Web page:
The greatest benefit of the XA specification is that transaction integrity is controlled by the transaction middleware and the database through the XA interface, and the AP only needs to focus on the processing of the application logic of the database, without worrying too much about the integrity of the transaction and simplifying the application design development.

Specifically, if there is no transaction middleware, the application system needs to notify the database start, end, and commit transactions directly inside the program, and when an exception occurs, the database must be reversed by a specialized program to complete the rollback. If it is a global transaction with many transactional branches, the situation becomes unusually complex when rolling back. With the XA interface, the commit of the global transaction is controlled by the transaction middleware, and the application simply notifies the transaction middleware to commit or rollback the transaction, and it can control all commits or rollbacks of the entire transaction (which may involve multiple offsite databases), and the application does not have to consider the flush logic at all.
In a global transaction involving multiple databases, it is necessary to make two-phase submissions from the transactional middleware control database in order to ensure the integrity of the global transaction. A typical two-phase commit, however, is a relatively lengthy transaction from start to finish (commit or rollback) for a database, the resources used by the database during a transaction (such as logical logs, various locks), and is not released until the end of the transaction. Therefore, using a typical two-phase commit will take up more resources, and the network conditions are not very good, such as low-speed nets, network bumps frequently, the situation will be more serious.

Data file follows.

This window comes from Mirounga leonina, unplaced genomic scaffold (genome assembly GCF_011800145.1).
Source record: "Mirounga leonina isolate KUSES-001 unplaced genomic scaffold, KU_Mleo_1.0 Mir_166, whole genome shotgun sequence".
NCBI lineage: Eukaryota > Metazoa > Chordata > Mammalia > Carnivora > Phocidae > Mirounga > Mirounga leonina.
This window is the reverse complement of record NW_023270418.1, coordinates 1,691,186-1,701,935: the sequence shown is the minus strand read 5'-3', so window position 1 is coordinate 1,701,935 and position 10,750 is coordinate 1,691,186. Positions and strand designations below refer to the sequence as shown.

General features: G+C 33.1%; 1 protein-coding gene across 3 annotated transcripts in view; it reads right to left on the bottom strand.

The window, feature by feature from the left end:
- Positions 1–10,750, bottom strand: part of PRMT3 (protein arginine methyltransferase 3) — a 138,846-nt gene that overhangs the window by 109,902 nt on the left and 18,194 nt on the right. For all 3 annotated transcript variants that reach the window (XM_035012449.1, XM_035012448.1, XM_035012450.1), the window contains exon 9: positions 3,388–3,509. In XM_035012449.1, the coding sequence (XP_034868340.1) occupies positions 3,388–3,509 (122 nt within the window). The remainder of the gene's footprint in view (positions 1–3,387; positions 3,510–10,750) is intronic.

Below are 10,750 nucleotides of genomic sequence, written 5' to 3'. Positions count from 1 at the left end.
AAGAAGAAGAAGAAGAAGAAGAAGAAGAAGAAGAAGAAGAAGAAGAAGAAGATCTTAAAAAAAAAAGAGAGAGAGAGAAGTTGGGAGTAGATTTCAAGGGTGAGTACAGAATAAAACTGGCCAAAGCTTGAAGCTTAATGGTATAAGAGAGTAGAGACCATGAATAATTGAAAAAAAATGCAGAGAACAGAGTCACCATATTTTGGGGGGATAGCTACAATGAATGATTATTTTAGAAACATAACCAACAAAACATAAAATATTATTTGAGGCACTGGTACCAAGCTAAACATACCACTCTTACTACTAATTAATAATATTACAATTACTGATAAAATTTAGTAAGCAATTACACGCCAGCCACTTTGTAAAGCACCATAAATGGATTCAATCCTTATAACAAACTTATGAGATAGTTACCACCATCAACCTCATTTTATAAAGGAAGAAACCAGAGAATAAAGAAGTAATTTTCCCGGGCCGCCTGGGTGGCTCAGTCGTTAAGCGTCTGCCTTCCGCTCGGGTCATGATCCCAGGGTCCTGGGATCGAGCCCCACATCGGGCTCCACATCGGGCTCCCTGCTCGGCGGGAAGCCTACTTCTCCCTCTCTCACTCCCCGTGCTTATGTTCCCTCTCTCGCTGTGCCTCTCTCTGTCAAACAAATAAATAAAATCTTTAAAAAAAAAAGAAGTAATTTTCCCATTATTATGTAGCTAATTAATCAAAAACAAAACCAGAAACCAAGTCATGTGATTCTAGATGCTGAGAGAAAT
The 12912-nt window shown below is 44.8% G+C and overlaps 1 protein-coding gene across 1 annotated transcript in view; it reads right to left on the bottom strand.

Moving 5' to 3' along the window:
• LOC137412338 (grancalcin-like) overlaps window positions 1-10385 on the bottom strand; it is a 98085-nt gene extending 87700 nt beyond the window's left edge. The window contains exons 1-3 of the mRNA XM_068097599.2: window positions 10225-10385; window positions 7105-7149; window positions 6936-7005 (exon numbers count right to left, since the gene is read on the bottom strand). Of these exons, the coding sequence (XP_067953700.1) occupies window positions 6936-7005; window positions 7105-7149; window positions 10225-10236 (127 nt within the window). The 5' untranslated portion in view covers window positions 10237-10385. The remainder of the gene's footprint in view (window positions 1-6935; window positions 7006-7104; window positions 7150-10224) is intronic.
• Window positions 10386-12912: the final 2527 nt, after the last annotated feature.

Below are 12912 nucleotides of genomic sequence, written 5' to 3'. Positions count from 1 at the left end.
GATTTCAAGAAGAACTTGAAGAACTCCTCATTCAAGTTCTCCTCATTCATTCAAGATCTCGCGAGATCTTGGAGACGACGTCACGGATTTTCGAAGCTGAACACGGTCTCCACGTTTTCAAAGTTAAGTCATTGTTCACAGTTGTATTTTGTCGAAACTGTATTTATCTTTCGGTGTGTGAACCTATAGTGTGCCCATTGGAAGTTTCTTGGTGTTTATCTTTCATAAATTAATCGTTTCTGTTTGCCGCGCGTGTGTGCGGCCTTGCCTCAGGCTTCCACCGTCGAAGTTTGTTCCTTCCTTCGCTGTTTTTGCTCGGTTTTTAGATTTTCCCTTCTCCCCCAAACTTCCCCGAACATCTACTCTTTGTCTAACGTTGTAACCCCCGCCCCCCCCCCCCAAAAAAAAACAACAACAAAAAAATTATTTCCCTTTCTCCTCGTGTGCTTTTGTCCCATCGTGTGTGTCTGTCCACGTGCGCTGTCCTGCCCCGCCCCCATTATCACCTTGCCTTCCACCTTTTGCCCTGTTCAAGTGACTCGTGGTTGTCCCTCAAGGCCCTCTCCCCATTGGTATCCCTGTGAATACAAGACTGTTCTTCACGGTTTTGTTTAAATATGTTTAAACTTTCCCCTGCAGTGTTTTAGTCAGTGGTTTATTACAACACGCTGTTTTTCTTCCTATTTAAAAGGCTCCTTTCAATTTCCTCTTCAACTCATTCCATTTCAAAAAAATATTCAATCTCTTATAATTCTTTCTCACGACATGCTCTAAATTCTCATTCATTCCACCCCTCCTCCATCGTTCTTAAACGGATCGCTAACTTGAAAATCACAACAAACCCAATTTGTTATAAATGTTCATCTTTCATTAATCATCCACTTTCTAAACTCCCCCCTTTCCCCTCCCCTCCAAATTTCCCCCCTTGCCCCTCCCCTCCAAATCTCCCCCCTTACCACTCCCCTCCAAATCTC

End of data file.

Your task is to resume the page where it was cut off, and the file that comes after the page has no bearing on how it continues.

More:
When a global transaction involves only a single database, there is an optimization method, that is, a phase commit. When the AP notifies the transaction middleware to commit the transaction, the transaction middleware directly requests the database to commit the transaction, eliminating the first phase in the two-phase commit, which can shorten the time of processing a transaction to improve the efficiency of transaction processing. As a special case of a two-phase commit, a one-phase commit is also standard, as with two phases.

Requirements for XA
For JMS, you need to configure connection factory that supports XA.
For DB, you need to use a JDBC driver that supports XA.

two phase commit (2 phase Commit)
First, the management of transaction, the following figure.